Home birth in Croatia: Is midwifery assistance potential ‘quackery’?

02 December 2018
Volume 26 · Issue 12

The European Court of Human Rights (ECHR) recently heard a case brought by a mother who wanted to guarantee a legal right to a home birth in Croatia. She explained that her first three births in hospital had gone normally but had been stressful ‘as she had felt that her wishes had not been respected and that she had not had control over […] procedures' (Pojatina v. Croatia [2018], at paragraph 43). The mother believed that a planned home birth for her fourth child would give her this sense of autonomy and control, and so wrote to Hrvatska Komora Primalja, the Croatian Chamber of Midwives (CCM), asking if she could have professional assistance. The CCM's reply was that midwives, like other health professionals, were not able to assist at a home birth.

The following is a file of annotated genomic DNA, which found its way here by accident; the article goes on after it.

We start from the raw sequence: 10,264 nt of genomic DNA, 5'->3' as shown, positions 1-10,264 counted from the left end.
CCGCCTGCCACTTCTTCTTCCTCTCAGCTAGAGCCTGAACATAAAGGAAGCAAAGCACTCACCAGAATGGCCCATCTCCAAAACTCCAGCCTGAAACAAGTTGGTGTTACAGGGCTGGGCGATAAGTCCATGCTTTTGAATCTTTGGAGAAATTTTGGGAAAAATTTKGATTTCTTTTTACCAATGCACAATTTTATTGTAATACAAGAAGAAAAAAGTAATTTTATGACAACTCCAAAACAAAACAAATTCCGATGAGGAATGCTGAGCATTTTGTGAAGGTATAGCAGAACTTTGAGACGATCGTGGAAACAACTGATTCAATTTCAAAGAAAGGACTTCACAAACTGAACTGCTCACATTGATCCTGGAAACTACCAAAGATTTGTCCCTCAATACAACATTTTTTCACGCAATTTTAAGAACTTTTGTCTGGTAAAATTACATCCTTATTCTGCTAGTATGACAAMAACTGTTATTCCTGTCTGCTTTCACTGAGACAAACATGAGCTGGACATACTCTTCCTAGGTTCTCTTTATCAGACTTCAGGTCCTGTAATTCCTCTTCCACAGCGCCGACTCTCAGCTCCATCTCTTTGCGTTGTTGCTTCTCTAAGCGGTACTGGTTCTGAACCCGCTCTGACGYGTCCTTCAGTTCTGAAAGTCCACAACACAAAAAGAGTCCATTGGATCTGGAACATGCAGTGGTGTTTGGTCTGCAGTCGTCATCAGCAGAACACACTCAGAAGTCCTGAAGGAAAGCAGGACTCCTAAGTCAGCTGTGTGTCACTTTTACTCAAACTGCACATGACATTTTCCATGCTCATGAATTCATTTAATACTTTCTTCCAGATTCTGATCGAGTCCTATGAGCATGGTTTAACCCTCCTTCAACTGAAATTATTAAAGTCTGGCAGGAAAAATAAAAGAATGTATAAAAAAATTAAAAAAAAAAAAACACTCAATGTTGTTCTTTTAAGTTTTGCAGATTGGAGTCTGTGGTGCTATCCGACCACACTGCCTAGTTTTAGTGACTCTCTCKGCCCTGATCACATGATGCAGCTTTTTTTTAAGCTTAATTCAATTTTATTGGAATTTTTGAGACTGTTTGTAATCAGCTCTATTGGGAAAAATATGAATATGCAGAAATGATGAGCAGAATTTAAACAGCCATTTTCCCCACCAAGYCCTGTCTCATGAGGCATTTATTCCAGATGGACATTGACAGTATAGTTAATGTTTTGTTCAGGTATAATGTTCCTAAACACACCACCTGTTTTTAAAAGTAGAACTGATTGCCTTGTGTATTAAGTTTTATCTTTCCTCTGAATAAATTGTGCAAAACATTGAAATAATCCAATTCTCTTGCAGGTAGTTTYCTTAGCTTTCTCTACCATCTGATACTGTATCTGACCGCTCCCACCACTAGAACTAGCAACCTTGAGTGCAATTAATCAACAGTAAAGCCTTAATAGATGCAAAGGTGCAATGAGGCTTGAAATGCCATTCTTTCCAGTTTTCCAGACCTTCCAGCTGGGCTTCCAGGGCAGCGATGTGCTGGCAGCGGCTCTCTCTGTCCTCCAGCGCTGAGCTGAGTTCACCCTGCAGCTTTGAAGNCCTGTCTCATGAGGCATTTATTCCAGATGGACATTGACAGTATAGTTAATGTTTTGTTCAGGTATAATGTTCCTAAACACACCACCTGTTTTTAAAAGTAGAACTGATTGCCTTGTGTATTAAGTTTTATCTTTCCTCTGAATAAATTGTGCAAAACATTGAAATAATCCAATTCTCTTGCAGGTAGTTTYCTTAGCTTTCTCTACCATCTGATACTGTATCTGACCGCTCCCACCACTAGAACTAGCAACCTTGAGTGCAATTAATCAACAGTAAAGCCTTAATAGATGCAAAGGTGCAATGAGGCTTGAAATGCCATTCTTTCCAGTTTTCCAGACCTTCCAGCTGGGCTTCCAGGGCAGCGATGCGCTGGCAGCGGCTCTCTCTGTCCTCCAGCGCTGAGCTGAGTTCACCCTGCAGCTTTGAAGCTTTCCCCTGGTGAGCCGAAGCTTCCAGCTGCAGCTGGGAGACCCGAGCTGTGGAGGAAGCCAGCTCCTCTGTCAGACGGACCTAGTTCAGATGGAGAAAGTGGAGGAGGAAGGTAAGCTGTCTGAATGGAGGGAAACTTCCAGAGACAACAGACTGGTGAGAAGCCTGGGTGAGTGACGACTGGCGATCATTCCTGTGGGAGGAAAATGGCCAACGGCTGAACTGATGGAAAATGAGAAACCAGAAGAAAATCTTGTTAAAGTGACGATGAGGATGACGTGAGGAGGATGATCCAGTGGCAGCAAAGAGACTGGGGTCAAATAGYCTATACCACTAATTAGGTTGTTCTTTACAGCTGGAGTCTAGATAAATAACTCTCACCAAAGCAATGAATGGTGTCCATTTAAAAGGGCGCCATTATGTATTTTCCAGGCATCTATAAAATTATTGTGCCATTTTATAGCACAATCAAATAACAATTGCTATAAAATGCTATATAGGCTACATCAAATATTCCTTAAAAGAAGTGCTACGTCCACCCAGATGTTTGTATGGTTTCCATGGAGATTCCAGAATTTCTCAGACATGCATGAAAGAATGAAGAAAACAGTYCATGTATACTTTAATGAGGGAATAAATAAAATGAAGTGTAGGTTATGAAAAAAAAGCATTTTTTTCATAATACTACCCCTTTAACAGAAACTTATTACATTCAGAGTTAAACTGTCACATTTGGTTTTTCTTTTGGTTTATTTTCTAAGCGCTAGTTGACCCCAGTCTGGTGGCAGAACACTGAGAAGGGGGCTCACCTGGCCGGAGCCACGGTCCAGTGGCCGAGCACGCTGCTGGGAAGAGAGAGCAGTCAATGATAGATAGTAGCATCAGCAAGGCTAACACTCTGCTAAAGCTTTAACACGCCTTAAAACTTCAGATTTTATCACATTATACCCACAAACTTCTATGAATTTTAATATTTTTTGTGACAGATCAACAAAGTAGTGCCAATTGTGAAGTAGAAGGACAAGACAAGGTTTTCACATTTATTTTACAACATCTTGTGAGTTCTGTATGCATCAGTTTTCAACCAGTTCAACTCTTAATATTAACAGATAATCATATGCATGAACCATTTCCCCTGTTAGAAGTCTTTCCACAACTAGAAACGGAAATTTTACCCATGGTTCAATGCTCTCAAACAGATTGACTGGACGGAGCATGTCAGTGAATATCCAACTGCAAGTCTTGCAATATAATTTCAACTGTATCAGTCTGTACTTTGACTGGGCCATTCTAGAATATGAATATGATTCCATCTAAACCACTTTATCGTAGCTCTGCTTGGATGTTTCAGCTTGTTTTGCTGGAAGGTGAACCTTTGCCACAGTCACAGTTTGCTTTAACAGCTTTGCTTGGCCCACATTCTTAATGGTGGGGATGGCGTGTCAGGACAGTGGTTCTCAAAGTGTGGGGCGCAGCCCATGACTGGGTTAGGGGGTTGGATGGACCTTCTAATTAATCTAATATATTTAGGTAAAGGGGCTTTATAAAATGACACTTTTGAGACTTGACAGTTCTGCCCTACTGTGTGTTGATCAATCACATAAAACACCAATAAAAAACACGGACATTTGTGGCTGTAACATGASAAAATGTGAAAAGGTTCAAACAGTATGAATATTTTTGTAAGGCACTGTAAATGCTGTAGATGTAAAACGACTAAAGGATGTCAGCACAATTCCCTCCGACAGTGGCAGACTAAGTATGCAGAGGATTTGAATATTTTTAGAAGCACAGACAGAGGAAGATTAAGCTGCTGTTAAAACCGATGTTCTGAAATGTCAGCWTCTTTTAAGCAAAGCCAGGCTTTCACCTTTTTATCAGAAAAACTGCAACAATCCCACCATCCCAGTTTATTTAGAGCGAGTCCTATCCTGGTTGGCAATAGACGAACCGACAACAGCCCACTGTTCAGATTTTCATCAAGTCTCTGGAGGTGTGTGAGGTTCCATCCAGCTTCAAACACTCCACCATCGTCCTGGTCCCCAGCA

In 2011, the Croatian Ministry of Health stated that the law required babies to be delivered in medical facilities. Home births were not regulated by law, and medical assistance would be considered ‘quackery’ (Pojatina v. Croatia [2018], at paragraph 12). Section 184(1) of the Croatian criminal code defines quackery as a person providing ‘medical treatment or other medical assistance while lacking the necessary professional qualifications' and states that such persons ‘shall be punished by imprisonment of up to one year.’

Register now to continue reading

Thank you for visiting British Journal of Midwifery and reading some of our peer-reviewed resources for midwives. To read more, please register today. You’ll enjoy the following great benefits:

What's included

  • Limited access to our clinical or professional articles

  • New content and clinical newsletter updates each month